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Old 02-03-2006, 09:26 PM   #1 (permalink)
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smoke color

does anyone know why smoke from a cold diesel engine is white/blue and smoke from working the engine is black. both are caused by unburnt fuel right? does the engine temp make the difference?
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Old 02-03-2006, 10:31 PM   #2 (permalink)
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Re: smoke color

Black smoke is when the diesel is running out of excess engine air. Diesel run lean and power is controlled by the amount of fuel injected.

Every piston stroke, whether at full power or at idle, receives the same amount of air.

When the diesel is working hard, this excess amount of air is used up, and unburned black smoke is the result. If the engine is turbocharged, this amount of black smoke can be reduced or even eliminated as it is providing pressurized air to the engine at partial and open throttle settings.

White smoke is sure fire indicator of a bad injector, or that the engine is still very cold. A tuned, well maintained diesel engine should not emit white smoke at idle.

If there is a coolant leak, white smoke can be a result. Of course some diesel engines are smokier than others at idle. My 6.9 is in great running order but it still emits a faint trail of smoke at idle.

Good thing I run biodiesel now.
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Old 02-04-2006, 12:32 PM   #3 (permalink)
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Re: smoke color

White smoke is atomized but unburned fuel. It's the result of failure to ignite.

Black smoke is fuel which has ignited but only partially burned.
When there's too little air for complete combustion, the hydrogen fraction of the fuel burns first, leaving excess carbon. The excess carbon is the black smoke.
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Old 02-04-2006, 06:26 PM   #4 (permalink)
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Re: smoke color

[ QUOTE ]
White smoke is atomized but unburned fuel. It's the result of failure to ignite.

Black smoke is fuel which has ignited but only partially burned.
When there's too little air for complete combustion, the hydrogen fraction of the fuel burns first, leaving excess carbon. The excess carbon is the black smoke.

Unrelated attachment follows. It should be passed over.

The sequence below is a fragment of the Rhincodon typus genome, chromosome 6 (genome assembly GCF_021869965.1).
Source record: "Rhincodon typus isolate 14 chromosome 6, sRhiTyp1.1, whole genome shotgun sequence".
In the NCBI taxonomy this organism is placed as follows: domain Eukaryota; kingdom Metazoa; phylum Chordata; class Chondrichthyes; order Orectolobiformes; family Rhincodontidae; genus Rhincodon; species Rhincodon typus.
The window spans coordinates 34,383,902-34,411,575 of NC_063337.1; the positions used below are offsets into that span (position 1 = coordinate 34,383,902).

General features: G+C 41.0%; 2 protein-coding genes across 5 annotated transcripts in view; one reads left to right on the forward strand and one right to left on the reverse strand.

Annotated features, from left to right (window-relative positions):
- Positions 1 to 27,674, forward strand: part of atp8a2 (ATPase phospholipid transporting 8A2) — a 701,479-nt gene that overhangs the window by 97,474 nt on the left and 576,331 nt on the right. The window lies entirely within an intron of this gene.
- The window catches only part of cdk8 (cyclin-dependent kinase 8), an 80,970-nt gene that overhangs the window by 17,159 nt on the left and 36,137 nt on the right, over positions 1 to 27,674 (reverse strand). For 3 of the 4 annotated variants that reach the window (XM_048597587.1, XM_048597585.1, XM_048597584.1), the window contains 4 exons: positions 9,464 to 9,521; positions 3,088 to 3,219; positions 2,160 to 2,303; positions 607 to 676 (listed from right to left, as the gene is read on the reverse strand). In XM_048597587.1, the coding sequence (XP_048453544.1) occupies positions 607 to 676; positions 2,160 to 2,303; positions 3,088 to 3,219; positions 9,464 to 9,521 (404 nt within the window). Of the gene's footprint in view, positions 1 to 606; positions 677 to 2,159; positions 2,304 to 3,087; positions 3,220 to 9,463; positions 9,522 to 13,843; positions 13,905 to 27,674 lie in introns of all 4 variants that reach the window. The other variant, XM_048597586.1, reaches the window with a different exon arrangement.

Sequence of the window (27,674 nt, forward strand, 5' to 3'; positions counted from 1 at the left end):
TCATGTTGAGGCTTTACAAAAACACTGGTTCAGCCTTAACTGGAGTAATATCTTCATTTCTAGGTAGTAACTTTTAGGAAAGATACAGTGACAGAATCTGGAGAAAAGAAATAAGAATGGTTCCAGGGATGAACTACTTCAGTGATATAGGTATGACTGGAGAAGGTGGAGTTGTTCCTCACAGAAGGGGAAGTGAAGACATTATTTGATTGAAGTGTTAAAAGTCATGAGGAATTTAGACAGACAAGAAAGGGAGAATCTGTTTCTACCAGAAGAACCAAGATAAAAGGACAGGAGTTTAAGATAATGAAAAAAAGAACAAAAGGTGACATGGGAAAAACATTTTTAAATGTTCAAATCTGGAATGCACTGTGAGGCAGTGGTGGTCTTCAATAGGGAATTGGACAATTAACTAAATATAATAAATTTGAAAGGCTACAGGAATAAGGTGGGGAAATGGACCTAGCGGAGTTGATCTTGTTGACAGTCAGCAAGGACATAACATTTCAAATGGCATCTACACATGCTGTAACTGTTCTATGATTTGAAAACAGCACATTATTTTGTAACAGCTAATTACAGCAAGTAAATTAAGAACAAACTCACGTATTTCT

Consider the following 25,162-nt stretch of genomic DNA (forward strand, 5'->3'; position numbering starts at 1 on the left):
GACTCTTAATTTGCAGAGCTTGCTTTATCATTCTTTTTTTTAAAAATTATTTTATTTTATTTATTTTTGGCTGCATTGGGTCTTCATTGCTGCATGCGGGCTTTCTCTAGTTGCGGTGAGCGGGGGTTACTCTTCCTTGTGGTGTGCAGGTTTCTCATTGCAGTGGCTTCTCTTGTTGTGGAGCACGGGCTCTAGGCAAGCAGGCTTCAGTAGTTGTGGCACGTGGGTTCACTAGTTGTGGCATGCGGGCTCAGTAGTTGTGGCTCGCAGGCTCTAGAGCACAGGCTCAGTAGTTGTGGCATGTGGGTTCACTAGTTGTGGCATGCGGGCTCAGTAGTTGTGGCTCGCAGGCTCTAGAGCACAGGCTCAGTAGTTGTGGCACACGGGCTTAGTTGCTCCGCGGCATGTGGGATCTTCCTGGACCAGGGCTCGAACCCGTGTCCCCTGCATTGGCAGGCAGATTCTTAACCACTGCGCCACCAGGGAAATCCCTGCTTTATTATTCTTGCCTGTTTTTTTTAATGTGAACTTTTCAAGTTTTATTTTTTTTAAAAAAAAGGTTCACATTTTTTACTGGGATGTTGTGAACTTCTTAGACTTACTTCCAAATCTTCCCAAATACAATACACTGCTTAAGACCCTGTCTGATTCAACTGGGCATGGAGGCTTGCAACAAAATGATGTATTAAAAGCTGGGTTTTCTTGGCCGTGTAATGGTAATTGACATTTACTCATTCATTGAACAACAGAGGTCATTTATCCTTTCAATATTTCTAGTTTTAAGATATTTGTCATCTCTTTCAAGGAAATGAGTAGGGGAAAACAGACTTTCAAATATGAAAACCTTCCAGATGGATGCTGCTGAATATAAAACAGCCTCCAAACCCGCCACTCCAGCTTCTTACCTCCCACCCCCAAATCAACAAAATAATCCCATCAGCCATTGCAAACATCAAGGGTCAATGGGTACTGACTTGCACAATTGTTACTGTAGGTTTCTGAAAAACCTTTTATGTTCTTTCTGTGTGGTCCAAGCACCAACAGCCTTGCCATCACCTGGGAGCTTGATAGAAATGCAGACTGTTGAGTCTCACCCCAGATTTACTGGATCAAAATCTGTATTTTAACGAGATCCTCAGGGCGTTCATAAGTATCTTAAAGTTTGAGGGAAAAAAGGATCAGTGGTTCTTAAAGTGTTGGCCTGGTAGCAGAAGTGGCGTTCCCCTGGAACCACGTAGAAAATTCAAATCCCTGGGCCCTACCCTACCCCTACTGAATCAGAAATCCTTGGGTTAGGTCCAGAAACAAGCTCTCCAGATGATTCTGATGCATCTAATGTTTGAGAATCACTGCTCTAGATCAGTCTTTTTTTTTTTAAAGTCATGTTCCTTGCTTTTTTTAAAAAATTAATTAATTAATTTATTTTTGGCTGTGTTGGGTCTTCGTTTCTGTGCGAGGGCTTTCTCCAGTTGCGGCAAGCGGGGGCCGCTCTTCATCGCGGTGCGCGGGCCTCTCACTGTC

[/ QUOTE ]

Blue smoke, of course is associated with motor oil. it is common on older engines for oil to run down the valve guides when the engine is parked or even when it idles for a long time. this explains the old trucks that chase off the mosquitos when they are cold started.

If you are dealing with a diesel engine that won't start, the white smoke or lack thereof is an important clue. If the engine spins up and there is no sign of white smoke and it doesn't start you should get focused very quickly on various reasons why fuel isn't getting into the cylinder.
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Old 02-04-2006, 07:35 PM   #5 (permalink)
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Re: smoke color

[ QUOTE ]
White smoke is atomized but unburned fuel. It's the result of failure to ignite.

Black smoke is fuel which has ignited but only partially burned.
When there's too little air for complete combustion, the hydrogen fraction of the fuel burns first, leaving excess carbon. The excess carbon is the black smoke.


[/ QUOTE ]

^Exactly.

And as for blue smoke, that usually means that the engine is in bad mechanical condition. I once saw a '90-'93 cummins in Modesto, California, and when it started up, from the other side of the truck I saw a big ol' cloud of blue smoke come out at startup. That engine was probably in horrible condition. Also, like I said once before on this forum, I saw an F-350 (It was between 1999-2004) diesel that smoked blue at idle. I was skeptical about why a newer truck could do that. My friend (another truck person) was nearby, so I asked him. He said the turbo probably wasn't getting enough lubrication to not work hard. Also, the engine sounded very dry and not good. But either way, blue smoke isn't good.
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Old 02-04-2006, 08:32 PM   #6 (permalink)
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Re: smoke color

drcamble is the only one who got it right.
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Old 02-05-2006, 12:22 PM   #7 (permalink)
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Re: smoke color

Thanks for the replies.
drcambell what you said makes sense and was what I was looking for.

Al
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Old 02-26-2011, 10:42 PM   #8 (permalink)
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Only Under Load

I have an '86 6.9L n/a & my diesel experience is limited. It doesn't smoke on startup or idle, not even thoughout the rpm range, but it does smoke under load such as hard acceleration. This smoke is not coal-black as I have seen in pics & videos and it isn't pure white or like my old gasser when it was spitting out fuel. It is more of a grey color. Is this a sign I should have my injectors checked or do I really need to worry.
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